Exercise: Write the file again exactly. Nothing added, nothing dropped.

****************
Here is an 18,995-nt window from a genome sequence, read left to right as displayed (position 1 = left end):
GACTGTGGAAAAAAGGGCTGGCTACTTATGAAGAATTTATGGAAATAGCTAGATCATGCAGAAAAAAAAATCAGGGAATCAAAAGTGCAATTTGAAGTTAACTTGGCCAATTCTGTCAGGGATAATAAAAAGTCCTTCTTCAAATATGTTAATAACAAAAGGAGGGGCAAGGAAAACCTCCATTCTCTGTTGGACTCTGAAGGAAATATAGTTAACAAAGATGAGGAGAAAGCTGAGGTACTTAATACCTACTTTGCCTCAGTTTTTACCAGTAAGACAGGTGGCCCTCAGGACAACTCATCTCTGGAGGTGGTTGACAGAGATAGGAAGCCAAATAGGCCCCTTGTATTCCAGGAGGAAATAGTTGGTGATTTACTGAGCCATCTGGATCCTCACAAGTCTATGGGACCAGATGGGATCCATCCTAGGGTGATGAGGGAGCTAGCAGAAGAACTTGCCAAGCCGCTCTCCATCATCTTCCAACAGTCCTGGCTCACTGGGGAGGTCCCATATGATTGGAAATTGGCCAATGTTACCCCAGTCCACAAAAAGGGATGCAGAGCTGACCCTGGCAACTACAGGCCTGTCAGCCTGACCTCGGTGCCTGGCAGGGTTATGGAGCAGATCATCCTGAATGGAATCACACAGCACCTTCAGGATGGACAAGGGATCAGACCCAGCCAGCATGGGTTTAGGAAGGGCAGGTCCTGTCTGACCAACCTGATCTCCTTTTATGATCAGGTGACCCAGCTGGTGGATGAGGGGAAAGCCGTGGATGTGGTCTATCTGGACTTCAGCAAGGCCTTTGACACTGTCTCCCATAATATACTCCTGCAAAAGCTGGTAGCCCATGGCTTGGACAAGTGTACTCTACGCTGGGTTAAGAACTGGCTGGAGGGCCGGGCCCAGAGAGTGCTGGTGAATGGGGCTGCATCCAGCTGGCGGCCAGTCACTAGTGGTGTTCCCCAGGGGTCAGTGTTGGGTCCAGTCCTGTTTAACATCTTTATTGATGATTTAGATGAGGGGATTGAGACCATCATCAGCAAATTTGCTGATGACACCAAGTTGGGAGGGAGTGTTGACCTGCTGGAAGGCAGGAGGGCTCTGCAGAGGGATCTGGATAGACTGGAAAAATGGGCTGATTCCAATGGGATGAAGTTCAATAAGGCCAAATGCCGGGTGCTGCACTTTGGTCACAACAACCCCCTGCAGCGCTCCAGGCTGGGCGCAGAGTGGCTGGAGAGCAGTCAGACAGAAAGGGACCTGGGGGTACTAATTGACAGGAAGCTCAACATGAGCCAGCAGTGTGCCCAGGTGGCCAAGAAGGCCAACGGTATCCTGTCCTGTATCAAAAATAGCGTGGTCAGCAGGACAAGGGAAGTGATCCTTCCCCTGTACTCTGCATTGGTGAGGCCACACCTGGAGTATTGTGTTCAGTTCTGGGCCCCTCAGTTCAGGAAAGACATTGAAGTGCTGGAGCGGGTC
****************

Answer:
Here is an 18,995-nt window from a genome sequence, read left to right as displayed (position 1 = left end):
GACTGTGGAAAAAAGGGCTGGCTACTTATGAAGAATTTATGGAAATAGCTAGATCATGCAGAAAAAAAAATCAGGGAATCAAAAGTGCAATTTGAAGTTAACTTGGCCAATTCTGTCAGGGATAATAAAAAGTCCTTCTTCAAATATGTTAATAACAAAAGGAGGGGCAAGGAAAACCTCCATTCTCTGTTGGACTCTGAAGGAAATATAGTTAACAAAGATGAGGAGAAAGCTGAGGTACTTAATACCTACTTTGCCTCAGTTTTTACCAGTAAGACAGGTGGCCCTCAGGACAACTCATCTCTGGAGGTGGTTGACAGAGATAGGAAGCCAAATAGGCCCCTTGTATTCCAGGAGGAAATAGTTGGTGATTTACTGAGCCATCTGGATCCTCACAAGTCTATGGGACCAGATGGGATCCATCCTAGGGTGATGAGGGAGCTAGCAGAAGAACTTGCCAAGCCGCTCTCCATCATCTTCCAACAGTCCTGGCTCACTGGGGAGGTCCCATATGATTGGAAATTGGCCAATGTTACCCCAGTCCACAAAAAGGGATGCAGAGCTGACCCTGGCAACTACAGGCCTGTCAGCCTGACCTCGGTGCCTGGCAGGGTTATGGAGCAGATCATCCTGAATGGAATCACACAGCACCTTCAGGATGGACAAGGGATCAGACCCAGCCAGCATGGGTTTAGGAAGGGCAGGTCCTGTCTGACCAACCTGATCTCCTTTTATGATCAGGTGACCCAGCTGGTGGATGAGGGGAAAGCCGTGGATGTGGTCTATCTGGACTTCAGCAAGGCCTTTGACACTGTCTCCCATAATATACTCCTGCAAAAGCTGGTAGCCCATGGCTTGGACAAGTGTACTCTACGCTGGGTTAAGAACTGGCTGGAGGGCCGGGCCCAGAGAGTGCTGGTGAATGGGGCTGCATCCAGCTGGCGGCCAGTCACTAGTGGTGTTCCCCAGGGGTCAGTGTTGGGTCCAGTCCTGTTTAACATCTTTATTGATGATTTAGATGAGGGGATTGAGACCATCATCAGCAAATTTGCTGATGACACCAAGTTGGGAGGGAGTGTTGACCTGCTGGAAGGCAGGAGGGCTCTGCAGAGGGATCTGGATAGACTGGAAAAATGGGCTGATTCCAATGGGATGAAGTTCAATAAGGCCAAATGCCGGGTGCTGCACTTTGGTCACAACAACCCCCTGCAGCGCTCCAGGCTGGGCGCAGAGTGGCTGGAGAGCAGTCAGACAGAAAGGGACCTGGGGGTACTAATTGACAGGAAGCTCAACATGAGCCAGCAGTGTGCCCAGGTGGCCAAGAAGGCCAACGGTATCCTGTCCTGTATCAAAAATAGCGTGGTCAGCAGGACAAGGGAAGTGATCCTTCCCCTGTACTCTGCATTGGTGAGGCCACACCTGGAGTATTGTGTTCAGTTCTGGGCCCCTCAGTTCAGGAAAGACATTGAAGTGCTGGAGCGGGTC